Are Mangiferin and Mangiferin-Containing Plant Extracts Helpful for Iron-Loaded Transfusion-Dependent and Non-Transfusion-Dependent Thalassaemia Patients?
Ari Estuningtyas1, Klaus Zwicker2, Tri Wahyuni3, Purnama Fajri3, Pustika Amalia Wahidiyat4, Seruni K.U. Freisleben5 and Hans-Joachim Freisleben6

1Department of Pharmacology and Therapeutics, Faculty of Medicine, Universitas Indonesia.

2Institute of Biochemistry I, Faculty of Medicine, Goethe-University Frankfurt, 60590 Frankfurt, Germany.

3Faculty of Pharmacy, Universitas Indonesia, Jakarta-Depok.

4Department of Paediatrics – Thalassaemia Ward, Dr. Cipto Mangunkusumo Hospital, Faculty of Medicine, Universitas Indonesia.

5Department of Physics, Faculty of Mathematics and Natural Sciences, Universitas Indonesia, Jakarta- Depok.

6Medical Research Unit, Faculty of Medicine, Universitas Indonesia, Salemba Raya 6, 10430 Jakarta, Indonesia.

Corresponding Author E-mail: hj.freisleben@t-online.de

Abstract: Treatment of iron overload in thalassaemia is still a great burden for patients, their families and the health care system in developing countries like Indonesia, because of expensiveness and unwanted side effects of chemical iron-chelating therapeutics. This animal study investigates an extract from the leaves of Mangifera foedica L (EMF) and its major active compound, mangiferin, for chelating and antioxidant treatment of iron overload. Sixty rats were randomly divided into 10 groups: control, iron overload (IO), and IO with mangiferin doses between 50 and 200 mg/g BW or 2390 mg of EMF, applied via gastric tubes. For comparison, deferiprone (DFP) was used. Iron overload was induced by intraperitoneal iron dextran resembling two models, transfusion-dependent (TDT) or nontransfusion-dependent thalassaemia (NTDT). Increasing oral doses of mangiferin and EMF did not result in higher mangiferin plasma levels; however, mangiferin administered for four weeks roughly doubled blood levels compared to two weeks. In the TDT model, mangiferin significantly lowered ferritin levels by 21% and plasma iron levels by 60% (EMF by 50%), almost like DFP (by 70%) and increased iron excretion 6-fold via urine (DFP 15-fold, EMF 2-fold). In the NTDT model mangiferin and EMF decreased ferritin levels significantly by about 30%, without significantly decreasing excess plasma iron. Mangiferin increased iron excretion via urine 4-fold (EMF 2-fold) and tended to diminish Fe accumulation in liver and heart. Iron chelating effects of EMF were weaker than of mangiferin, but its in vivo antioxidant activity was stronger. In vitro, both mangiferin and the mangiferin/FeIII complex are potent superoxide radical scavengers, the iron complex being superior.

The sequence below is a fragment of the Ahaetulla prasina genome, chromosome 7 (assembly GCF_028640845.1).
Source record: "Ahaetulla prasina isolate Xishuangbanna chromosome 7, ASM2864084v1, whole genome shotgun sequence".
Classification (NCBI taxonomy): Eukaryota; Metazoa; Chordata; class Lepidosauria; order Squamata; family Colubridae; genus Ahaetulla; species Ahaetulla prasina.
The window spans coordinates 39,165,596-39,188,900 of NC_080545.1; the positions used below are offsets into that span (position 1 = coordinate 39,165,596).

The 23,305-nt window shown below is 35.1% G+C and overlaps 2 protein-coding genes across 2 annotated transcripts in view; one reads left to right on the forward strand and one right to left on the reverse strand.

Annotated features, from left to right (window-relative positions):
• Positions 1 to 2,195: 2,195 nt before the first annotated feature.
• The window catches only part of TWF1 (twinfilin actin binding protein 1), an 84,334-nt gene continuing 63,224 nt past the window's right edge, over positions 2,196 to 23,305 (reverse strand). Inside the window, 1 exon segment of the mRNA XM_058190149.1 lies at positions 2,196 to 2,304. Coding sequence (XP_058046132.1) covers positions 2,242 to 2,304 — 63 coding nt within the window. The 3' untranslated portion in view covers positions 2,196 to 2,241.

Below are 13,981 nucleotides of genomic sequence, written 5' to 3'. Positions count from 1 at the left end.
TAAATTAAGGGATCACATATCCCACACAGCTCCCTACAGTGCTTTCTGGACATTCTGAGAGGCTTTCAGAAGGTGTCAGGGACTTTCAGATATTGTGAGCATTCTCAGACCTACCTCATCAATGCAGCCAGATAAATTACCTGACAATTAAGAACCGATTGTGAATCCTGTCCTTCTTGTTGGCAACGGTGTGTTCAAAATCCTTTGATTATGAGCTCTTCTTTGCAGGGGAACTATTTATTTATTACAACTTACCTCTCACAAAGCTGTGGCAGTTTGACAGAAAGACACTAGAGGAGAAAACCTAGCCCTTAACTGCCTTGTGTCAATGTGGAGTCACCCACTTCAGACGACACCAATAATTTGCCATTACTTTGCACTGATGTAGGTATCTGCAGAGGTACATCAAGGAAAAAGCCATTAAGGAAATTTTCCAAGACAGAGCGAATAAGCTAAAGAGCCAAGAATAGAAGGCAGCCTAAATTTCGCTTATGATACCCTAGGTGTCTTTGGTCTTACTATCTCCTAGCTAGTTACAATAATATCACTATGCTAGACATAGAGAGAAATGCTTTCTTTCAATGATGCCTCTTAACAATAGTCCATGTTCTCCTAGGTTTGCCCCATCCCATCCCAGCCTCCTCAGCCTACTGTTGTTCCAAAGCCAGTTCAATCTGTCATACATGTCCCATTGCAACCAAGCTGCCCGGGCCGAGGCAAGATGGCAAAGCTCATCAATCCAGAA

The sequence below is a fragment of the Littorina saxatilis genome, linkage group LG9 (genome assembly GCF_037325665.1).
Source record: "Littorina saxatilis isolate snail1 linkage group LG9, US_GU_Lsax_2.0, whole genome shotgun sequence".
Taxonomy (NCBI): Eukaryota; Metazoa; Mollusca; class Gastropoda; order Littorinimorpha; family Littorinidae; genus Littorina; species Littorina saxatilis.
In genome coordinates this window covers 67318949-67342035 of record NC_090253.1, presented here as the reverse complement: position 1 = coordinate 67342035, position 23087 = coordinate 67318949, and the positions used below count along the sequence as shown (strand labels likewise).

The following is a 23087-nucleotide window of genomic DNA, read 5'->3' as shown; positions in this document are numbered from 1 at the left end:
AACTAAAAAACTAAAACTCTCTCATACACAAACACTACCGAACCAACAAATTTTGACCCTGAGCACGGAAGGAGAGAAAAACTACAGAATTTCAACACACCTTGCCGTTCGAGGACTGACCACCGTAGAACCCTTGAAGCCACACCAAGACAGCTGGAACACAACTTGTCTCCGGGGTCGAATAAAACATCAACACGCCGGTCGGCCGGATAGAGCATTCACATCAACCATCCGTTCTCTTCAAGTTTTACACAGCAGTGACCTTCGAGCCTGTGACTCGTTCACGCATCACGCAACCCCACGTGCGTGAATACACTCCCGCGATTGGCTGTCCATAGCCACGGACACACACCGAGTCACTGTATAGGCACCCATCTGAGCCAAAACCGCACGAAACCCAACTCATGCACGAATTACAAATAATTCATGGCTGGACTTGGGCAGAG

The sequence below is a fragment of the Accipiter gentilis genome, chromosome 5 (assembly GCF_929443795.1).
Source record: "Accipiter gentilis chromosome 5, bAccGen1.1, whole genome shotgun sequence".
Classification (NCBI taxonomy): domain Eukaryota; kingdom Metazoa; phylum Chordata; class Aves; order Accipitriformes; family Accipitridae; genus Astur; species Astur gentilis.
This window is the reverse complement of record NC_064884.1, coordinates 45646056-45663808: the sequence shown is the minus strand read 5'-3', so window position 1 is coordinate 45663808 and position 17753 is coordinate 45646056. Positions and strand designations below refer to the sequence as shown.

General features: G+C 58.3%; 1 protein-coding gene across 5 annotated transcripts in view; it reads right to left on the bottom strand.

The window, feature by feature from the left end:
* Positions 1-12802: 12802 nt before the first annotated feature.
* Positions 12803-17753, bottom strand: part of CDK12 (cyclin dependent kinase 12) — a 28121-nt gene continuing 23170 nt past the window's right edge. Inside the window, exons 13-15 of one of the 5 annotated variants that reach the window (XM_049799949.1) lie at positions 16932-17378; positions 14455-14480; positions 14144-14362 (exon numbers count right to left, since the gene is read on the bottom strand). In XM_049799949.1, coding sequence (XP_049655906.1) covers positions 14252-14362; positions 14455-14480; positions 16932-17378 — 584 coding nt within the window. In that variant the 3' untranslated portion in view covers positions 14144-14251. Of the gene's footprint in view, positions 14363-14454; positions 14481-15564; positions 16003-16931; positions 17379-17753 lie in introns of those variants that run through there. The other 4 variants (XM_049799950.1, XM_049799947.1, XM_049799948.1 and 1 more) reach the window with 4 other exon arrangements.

Keywords: Thalassaemia; Iron Overload; Plasma Ferritin; Iron Excretion; Mangiferin; Electron Paramagnetic Resonance

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